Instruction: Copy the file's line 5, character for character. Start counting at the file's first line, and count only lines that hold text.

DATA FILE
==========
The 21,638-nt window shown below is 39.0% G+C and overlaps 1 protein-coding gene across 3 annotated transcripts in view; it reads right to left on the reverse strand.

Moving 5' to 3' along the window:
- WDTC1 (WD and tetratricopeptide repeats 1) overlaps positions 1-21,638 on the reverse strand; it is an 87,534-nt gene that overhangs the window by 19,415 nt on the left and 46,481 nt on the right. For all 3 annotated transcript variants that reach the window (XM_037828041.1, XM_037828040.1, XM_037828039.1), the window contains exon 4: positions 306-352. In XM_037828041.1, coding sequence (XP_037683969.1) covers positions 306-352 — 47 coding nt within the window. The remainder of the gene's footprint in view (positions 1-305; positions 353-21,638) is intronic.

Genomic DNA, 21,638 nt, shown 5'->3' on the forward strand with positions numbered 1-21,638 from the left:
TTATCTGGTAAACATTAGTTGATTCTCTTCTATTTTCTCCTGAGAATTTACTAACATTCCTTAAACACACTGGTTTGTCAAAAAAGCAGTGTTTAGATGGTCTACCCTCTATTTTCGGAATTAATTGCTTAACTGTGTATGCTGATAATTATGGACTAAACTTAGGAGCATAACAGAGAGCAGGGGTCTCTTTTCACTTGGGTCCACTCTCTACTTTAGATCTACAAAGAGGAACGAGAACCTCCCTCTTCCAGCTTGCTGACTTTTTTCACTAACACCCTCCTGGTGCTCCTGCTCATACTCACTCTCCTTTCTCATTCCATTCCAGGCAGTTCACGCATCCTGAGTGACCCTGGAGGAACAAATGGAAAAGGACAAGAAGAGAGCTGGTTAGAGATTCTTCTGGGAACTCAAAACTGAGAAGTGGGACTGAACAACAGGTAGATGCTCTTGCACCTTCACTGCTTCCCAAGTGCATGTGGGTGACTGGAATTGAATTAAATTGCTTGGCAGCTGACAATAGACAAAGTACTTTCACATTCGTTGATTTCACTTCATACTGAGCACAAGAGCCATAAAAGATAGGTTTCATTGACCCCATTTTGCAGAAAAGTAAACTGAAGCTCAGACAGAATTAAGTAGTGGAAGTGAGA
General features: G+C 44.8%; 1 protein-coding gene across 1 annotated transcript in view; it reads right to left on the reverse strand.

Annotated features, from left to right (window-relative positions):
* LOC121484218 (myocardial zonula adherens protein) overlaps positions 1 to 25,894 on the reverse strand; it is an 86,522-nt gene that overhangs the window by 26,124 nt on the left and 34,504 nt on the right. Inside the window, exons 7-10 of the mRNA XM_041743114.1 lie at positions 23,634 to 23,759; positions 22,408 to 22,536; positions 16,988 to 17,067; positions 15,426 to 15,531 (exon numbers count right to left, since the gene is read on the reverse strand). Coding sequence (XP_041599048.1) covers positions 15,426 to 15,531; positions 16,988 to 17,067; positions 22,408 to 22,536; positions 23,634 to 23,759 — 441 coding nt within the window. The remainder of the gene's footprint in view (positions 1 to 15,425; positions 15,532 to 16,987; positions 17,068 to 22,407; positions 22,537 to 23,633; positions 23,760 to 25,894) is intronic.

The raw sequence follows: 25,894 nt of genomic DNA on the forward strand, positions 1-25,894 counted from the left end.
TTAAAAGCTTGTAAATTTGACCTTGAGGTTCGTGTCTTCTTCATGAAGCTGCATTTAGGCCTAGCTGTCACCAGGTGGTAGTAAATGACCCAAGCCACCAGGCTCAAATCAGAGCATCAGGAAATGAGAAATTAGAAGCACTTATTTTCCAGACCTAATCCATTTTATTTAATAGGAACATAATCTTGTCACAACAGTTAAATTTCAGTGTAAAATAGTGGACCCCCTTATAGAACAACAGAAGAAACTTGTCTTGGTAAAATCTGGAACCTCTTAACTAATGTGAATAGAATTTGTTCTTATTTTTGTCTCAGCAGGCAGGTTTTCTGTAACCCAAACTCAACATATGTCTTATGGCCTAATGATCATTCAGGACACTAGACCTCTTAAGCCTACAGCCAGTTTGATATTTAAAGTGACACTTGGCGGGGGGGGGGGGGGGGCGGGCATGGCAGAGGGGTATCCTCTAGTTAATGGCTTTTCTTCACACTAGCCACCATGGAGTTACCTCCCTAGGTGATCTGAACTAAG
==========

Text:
TTATCTGGTAAACATTAGTTGATTCTCTTCTATTTTCTCCTGAGAATTTACTAACATTCCTTAAACACACTGGTTTGTCAAAAAAGCAGTGTTTAGATGGTCTACCCTCTATTTTCGGAATTAATTGCTTAACTGTGTATGCTGATAATTATGGACTAAACTTAGGAGCATAACAGAGAGCAGGGGTCTCTTTTCACTTGGGTCCACTCTCTACTTTAGATCTACAAAGAGGAACGAGAACCTCCCTCTTCCAGCTTGCTGACTTTTTTCACTAACACCCTCCTGGTGCTCCTGCTCATACTCACTCTCCTTTCTCATTCCATTCCAGGCAGTTCACGCATCCTGAGTGACCCTGGAGGAACAAATGGAAAAGGACAAGAAGAGAGCTGGTTAGAGATTCTTCTGGGAACTCAAAACTGAGAAGTGGGACTGAACAACAGGTAGATGCTCTTGCACCTTCACTGCTTCCCAAGTGCATGTGGGTGACTGGAATTGAATTAAATTGCTTGGCAGCTGACAATAGACAAAGTACTTTCACATTCGTTGATTTCACTTCATACTGAGCACAAGAGCCATAAAAGATAGGTTTCATTGACCCCATTTTGCAGAAAAGTAAACTGAAGCTCAGACAGAATTAAGTAGTGGAAGTGAGA